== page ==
Jack O’ Turnip?

Jack O Lantern

Ten or so years ago, the Schuyler County Times (Missouri) published an article of mine about how the tradition of carving Jack o’ Lanterns began. Here is my “blog-version” of the article.

According to Irish legend, we carve Jack o’ Lanterns today thanks to Stingy Jack. Stingy Jack was a drunk and miserly man who got his meals by snatching pies cooling in an open window sill or snagging a chicken from a distracted neighbor. Once, Stingy Jack tricked the Devil himself into climbing a tree to fetch an apple. When the Devil jumped onto a branch, Stingy Jack carved crosses in the trunk and wouldn’t let him down until he promised never to ask for Stingy Jack’s soul again.

A few years later, Stingy Jack died in a turnip patch. His soul was left with no place to go because he’d been too miserly to go to heaven, and since the Devil had promised not to take his soul, he couldn’t go to Hell either. He could only wander in darkness. The devil gave him a glowing coal which he put in a carved-out turnip to serve as a lantern to guide him.

Jack’s lantern, the Jack o’ Lantern, became known as the symbol of a doomed soul. Hollowing out turnips and placing candles or burning embers in them to ward off Stingy Jack and other doomed spirits became a Celtic tradition.

Irish immigrants in the 1800’s brought their Halloween traditions to the United States. But since turnips were not as readily available as in Ireland, they substituted pumpkins for their Jack o’ Lanterns. Good idea, wouldn’t you say?

Happy Halloween!                        dead bat

Autumn Joy

Gourds & Marigolds

It may sound strange, but this gardener loves autumn just as much as spring. I love the crisp air, the geese honking above as they migrate south, and the vibrant red, yellow, and orange leaves that swirl in the wind. I even admire the poison ivy’s beauty–but from afar, very afar.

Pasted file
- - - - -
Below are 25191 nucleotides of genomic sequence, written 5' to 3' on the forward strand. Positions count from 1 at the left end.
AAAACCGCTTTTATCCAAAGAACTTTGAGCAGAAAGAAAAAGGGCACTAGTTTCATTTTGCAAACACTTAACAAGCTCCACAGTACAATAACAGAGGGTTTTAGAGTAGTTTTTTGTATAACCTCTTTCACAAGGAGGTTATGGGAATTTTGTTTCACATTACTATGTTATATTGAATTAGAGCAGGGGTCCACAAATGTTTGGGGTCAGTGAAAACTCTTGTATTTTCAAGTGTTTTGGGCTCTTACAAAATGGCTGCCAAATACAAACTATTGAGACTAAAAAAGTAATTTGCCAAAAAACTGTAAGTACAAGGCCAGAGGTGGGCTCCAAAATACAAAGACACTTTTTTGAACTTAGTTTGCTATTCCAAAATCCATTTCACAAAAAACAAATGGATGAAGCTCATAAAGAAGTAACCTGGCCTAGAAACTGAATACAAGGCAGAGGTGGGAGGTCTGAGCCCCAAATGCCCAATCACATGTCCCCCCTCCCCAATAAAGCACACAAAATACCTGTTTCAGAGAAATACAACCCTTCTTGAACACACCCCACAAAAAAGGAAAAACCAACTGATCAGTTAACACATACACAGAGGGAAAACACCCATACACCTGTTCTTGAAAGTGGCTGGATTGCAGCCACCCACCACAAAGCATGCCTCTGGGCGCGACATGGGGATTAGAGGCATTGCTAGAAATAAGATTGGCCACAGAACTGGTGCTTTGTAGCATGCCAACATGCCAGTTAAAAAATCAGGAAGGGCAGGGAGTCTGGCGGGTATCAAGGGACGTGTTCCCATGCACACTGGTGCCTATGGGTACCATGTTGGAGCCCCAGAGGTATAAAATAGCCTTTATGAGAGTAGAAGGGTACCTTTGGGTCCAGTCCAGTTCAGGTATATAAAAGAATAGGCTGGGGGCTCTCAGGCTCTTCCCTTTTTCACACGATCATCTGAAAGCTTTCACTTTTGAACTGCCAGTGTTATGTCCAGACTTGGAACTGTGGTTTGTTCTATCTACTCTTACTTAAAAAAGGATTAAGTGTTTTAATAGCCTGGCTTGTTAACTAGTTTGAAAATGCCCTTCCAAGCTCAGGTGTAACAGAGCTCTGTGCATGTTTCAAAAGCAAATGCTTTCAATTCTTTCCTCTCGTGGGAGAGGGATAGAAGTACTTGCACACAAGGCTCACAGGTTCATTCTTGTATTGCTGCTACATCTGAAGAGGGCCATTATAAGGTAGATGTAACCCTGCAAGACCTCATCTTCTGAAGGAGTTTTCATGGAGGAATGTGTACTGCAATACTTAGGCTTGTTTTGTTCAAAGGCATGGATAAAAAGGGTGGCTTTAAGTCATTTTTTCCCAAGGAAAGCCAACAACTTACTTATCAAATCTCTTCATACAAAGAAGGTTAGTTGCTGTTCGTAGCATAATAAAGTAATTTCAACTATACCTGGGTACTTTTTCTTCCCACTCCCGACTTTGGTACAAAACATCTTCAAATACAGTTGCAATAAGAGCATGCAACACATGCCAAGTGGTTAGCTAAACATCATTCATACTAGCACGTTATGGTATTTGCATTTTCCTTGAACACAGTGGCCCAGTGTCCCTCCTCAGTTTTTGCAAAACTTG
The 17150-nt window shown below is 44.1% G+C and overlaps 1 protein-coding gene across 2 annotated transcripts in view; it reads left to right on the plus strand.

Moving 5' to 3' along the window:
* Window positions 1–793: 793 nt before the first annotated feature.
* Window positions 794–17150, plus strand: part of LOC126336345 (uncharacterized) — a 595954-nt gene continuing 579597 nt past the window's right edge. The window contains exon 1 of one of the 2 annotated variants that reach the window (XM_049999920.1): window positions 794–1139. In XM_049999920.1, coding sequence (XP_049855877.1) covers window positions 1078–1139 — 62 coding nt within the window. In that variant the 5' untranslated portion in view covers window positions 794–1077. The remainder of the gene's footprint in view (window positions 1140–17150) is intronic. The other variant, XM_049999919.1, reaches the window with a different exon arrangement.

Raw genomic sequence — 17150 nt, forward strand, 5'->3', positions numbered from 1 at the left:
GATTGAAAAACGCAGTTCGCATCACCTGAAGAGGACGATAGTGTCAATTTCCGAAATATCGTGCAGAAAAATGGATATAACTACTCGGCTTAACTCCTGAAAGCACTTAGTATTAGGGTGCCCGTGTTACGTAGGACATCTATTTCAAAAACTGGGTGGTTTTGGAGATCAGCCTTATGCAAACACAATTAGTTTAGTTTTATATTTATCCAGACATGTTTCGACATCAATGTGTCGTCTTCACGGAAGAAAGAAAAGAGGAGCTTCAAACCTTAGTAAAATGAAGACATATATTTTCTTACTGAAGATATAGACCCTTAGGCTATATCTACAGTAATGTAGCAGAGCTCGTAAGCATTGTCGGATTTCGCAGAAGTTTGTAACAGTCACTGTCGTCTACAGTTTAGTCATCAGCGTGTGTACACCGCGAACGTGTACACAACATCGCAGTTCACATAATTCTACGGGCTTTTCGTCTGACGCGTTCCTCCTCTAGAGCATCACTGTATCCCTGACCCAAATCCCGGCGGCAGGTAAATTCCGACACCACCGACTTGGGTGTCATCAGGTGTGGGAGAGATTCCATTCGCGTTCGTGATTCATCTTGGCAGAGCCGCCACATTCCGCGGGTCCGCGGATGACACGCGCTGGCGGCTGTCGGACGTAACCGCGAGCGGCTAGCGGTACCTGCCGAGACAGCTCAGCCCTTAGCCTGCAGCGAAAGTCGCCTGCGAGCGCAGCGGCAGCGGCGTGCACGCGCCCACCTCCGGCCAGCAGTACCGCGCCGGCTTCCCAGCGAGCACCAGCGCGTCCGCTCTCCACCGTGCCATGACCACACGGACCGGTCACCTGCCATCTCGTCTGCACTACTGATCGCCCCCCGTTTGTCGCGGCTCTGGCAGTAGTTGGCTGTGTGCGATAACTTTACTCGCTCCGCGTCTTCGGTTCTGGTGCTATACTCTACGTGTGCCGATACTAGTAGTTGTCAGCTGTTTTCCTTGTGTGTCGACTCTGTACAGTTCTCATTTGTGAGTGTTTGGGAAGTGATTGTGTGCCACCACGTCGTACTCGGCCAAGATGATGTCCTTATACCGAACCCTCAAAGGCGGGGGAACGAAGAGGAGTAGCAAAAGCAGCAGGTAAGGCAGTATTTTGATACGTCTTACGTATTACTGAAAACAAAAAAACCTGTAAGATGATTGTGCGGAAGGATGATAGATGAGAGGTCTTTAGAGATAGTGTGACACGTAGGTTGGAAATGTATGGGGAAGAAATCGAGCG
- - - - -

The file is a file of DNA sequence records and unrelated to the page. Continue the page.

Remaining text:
fall bucket

It’s fun to decorate inside and outside the house with pumpkins, gourds, chrysanthemums, Indian corn, and those hardy old marigolds. This year, I added ornamental peppers to the decorating mix. As you can see in the photos, they look like little red tomatoes. They should turn orange soon and look like tiny pumpkins…at least that’s the plan.

pumpkin peppers

I love fall food, too. On a chilly night, our food is soup filled with tomatoes, potatoes, onions, herbs, beans, corn, and carrots (and whatever else I find in the freezer and pantry) that have been harvested and preserved from our garden.

The real reason I love autumn is that it’s a season for taking a deep breath and giving thanks for our garden produce, be it edible or just decorative.  I realize there is a day in November set aside for that purpose, but Thanksgiving gets short shrift as we rush into December and the holiday season. Besides, one day of thanksgiving isn’t nearly enough.

I encourage you all to grab a cup of hot cider or hot chocolate and walk around outside and enjoy the colors, the sounds, and the feel of autumn. It’s such a gift of joy!

joined gourdsmums